We bought a 645D on release, maybe 2011. What bring every professional down was the poor software and firmware, the inability from Pentax to update the system and most important: it really didn't work tethered. We really gave Pentax a try, but a stone block is more useful that this cam.

The Z is a big step up, as were most of the transitions from CCD to CMOS. Never spent a ton of time with the 645D or tethered with it, but the 645Z never gave me any issues.

Pentax really dropped the ball years ago. Fuji is the example of what Pentax could have been if they played their cards right. I think Pentax diluted their resources by trying to pursue full frame years ago. Had they stuck to APSC and Medium Format like Fuji, and used the resources they poured into full frame for further medium format development, they could have been a big player currently.

I would love to see a new 645 from Pentax, I just think its highly unlikely at this point given their position and the current state of the market.

I agree that in hindsight, pursuing FF wasn't a great move for them. Especially because it meant they also had to pursue a sufficient line of FA lenses in addition to their DA lenses.

They really could still pick up a serious % of the market if they came out with a competitive MF mirrorless camera (with autofocus adapter for their 645 lenses). But I'm not sure they have the resources at this point.

Not only is competition a very good thing for everyone, but I have a ton of great 645 lenses that only get used with my Pentax 645 film camera. Would love to put them to other use.

It really wasn’t. I was happy with their APS-C camera. Instead of updating their APS-C camera line. They focused on full frame. My favorite 55 lens motor would always fail. And instead of making a new lens for that system. They were only making full frame. So I switched to full frame. And hated it. So heavy. Ended up switching away from Pentax. To a different crop sensor.

Serious photographers didnt go to medium format, they stayed there.

Another article putting down Pentax?

The 645 has been available for sale for over a decade with upgraded cameras and lenses over that time. Pentax even announced new lenses for it. How many other manufacturers have had camera equipment available for sale for over a decade?

What is obvious is the downturn in the camera economies in the last three years, loosing ground to cell phones. Ricoh hasn't wasted resources like Nikon or Canon has. Once the Covid nonsense is past, they will put out a larger sensor camera to fairly compete. But competing larger sensor cameras have had their fair share of unacceptable problems too, such as Sony's being unable to weather seal themselves, and Fuji's rolling shutter problem.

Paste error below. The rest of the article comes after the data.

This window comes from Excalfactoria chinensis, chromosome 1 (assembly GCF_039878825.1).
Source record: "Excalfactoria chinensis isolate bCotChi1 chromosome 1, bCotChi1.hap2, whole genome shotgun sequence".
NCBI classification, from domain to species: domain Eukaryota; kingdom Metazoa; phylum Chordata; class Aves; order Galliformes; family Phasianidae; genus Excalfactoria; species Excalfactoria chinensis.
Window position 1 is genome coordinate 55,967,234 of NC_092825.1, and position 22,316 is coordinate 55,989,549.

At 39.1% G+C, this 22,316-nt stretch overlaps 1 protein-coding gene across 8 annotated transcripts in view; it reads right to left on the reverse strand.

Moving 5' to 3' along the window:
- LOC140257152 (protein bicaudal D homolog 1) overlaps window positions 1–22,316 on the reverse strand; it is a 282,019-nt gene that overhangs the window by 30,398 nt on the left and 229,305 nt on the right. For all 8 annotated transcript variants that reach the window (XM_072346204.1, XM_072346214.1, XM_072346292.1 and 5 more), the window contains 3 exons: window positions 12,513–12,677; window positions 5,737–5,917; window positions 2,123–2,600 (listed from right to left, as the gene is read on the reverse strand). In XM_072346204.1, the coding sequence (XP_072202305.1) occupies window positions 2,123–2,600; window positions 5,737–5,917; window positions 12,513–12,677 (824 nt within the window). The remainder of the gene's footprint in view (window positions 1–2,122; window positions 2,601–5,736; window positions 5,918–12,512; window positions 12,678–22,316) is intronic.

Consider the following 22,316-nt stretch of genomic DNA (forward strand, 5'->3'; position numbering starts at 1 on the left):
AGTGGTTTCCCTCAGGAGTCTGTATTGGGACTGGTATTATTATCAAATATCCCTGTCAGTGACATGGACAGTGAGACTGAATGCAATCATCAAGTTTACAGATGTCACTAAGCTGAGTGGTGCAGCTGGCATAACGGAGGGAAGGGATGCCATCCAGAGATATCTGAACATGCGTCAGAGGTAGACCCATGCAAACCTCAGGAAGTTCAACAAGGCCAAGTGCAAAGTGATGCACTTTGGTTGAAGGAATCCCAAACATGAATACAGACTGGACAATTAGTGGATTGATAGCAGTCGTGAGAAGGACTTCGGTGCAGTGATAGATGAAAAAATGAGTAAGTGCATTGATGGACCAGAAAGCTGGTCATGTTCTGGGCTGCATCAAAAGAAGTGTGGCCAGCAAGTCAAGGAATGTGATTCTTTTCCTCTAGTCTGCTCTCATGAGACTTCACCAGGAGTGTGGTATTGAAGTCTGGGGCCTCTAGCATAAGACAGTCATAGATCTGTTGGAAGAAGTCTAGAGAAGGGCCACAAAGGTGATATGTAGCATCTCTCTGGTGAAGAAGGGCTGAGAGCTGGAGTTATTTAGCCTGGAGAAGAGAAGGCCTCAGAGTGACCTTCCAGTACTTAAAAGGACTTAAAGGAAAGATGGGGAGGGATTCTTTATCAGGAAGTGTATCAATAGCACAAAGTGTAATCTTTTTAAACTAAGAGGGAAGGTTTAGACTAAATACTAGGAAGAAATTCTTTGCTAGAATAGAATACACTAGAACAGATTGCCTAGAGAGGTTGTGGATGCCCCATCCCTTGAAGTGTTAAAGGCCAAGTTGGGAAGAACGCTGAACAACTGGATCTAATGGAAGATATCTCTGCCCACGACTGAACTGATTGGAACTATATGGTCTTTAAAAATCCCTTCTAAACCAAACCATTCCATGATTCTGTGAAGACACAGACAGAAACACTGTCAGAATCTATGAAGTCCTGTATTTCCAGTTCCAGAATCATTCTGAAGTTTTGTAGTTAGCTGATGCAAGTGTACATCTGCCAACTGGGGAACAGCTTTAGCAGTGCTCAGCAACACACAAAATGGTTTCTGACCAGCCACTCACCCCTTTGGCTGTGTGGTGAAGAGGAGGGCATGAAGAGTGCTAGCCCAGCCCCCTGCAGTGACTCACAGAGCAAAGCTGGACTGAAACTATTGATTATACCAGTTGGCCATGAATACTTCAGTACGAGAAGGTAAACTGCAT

Each Pentax camera is designed around a purpose. Each is not intended to be a successor to the last, so there is no race of one upmanship with the brand. That's where camera reviewers all error in their opinions.
The K-70 is for beginners and amateurs. The scene selection software is amazing to help new photographers understand camera settings. The K-1 is for landscapes, and the K-3 is for action and sports. Weather sealing is what makes Pentax's stand out above all others.

Another article putting down Pentax?

"How many other manufacturers have had camera equipment available for sale for over a decade?"

That's.... the point. Seven years later and there's nothing but the same body - at what is now a way-too-high price point. Fuji has released four GFX models in less time than the 645Z has been out - two of them featuring an entirely new sensor.

I don't see the article as putting down Pentax at all. Though I think it should give Pentax a bit more credit for ushering in the era of affordable medium format, which was unheard of (at prices below $10-15k) before they came along. But the fact is, they haven't done anything with it - and announcing a new lens doesn't count.... announcing the development of a new camera would count. They're in a great position to capitalize on a piece of a market, which isn't a position they've been in for a very very long time.

Pentax 645Z uses the same Sony sensor as Fuji GFX 50 cameras. The sensor is still great for low light and dynamic range. The downside is that the shutter is not based on the lens limiting flash synch speeds and is also rated for 100.000 actuations if I recall correctly. It's much heavier than Fuji too. Pentax has some newer lenses for it that are very high quality and can keep up with the high resolution.

Pentax should have gone with full frame from the start, although the K-1 brings a lot of innovations to DSLR's. IBIS, star tracker mode and high resolution modes. I think they will bring EVF/OVF hybrid finders in the next K-1 iteration, that will give Pentax huge advantage over Canon that abandoned the EF-system and Sony that doesn't make DSLR's, and Nikon that has yet to integrate a lot of mirrorless tech to their DSLR cameras, and it's unclear they will continue to support their F-system.

I think Pentax should partner with Sony or other manufacturer to make a full size 56mmx42mm 645 sensor to leapfrog the Fuji GFX and full frame 36mmx24mm mirrorless/DSLR's alternatives, now that sensors aren't that expensive. Introducing leaf shutter lenses would suppose major changes though. The actual crop 645 format doesn't offer a huge advantage over FF, the advantage is much less than going from APS-C to FF.

This is actually a very interesting idea I hadn't considered for what they could do.

I've always said they should make a new mirrorless MF camera (with an AF adapter for legacy 645 lenses). But releasing an affordable 54x40 MF camera (which would the sensor size in the more expensive Hasselblad/Phase Ones) OR do as you suggest with a full 645 sensor - though the difference is very minimal, it's like a 1.1x crop. Near enough to not matter and the 54x40 sensors that already exist would probably be easier to use.

That's not a bad idea.

Make it mirrorless while they're at it.

Rest in peace Contax.